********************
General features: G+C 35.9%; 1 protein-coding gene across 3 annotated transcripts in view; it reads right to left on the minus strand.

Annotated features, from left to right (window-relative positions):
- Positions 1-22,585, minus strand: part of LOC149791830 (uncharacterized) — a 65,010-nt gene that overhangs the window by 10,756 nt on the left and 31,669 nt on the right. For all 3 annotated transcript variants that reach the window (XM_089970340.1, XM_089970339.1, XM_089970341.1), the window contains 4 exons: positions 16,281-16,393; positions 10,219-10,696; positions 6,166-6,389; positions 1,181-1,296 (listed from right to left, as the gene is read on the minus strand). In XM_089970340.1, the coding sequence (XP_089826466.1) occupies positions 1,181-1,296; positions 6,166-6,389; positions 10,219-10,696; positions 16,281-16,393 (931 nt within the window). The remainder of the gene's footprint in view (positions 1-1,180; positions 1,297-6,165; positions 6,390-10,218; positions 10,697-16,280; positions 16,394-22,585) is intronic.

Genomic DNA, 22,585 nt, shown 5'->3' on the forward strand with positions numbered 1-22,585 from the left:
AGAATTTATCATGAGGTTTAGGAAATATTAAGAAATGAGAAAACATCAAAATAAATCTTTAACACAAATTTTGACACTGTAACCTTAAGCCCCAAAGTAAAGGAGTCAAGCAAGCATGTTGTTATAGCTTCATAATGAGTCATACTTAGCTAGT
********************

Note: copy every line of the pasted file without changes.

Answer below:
General features: G+C 35.9%; 1 protein-coding gene across 3 annotated transcripts in view; it reads right to left on the minus strand.

Annotated features, from left to right (window-relative positions):
- Positions 1-22,585, minus strand: part of LOC149791830 (uncharacterized) — a 65,010-nt gene that overhangs the window by 10,756 nt on the left and 31,669 nt on the right. For all 3 annotated transcript variants that reach the window (XM_089970340.1, XM_089970339.1, XM_089970341.1), the window contains 4 exons: positions 16,281-16,393; positions 10,219-10,696; positions 6,166-6,389; positions 1,181-1,296 (listed from right to left, as the gene is read on the minus strand). In XM_089970340.1, the coding sequence (XP_089826466.1) occupies positions 1,181-1,296; positions 6,166-6,389; positions 10,219-10,696; positions 16,281-16,393 (931 nt within the window). The remainder of the gene's footprint in view (positions 1-1,180; positions 1,297-6,165; positions 6,390-10,218; positions 10,697-16,280; positions 16,394-22,585) is intronic.

Genomic DNA, 22,585 nt, shown 5'->3' on the forward strand with positions numbered 1-22,585 from the left:
AGAATTTATCATGAGGTTTAGGAAATATTAAGAAATGAGAAAACATCAAAATAAATCTTTAACACAAATTTTGACACTGTAACCTTAAGCCCCAAAGTAAAGGAGTCAAGCAAGCATGTTGTTATAGCTTCATAATGAGTCATACTTAGCTAGT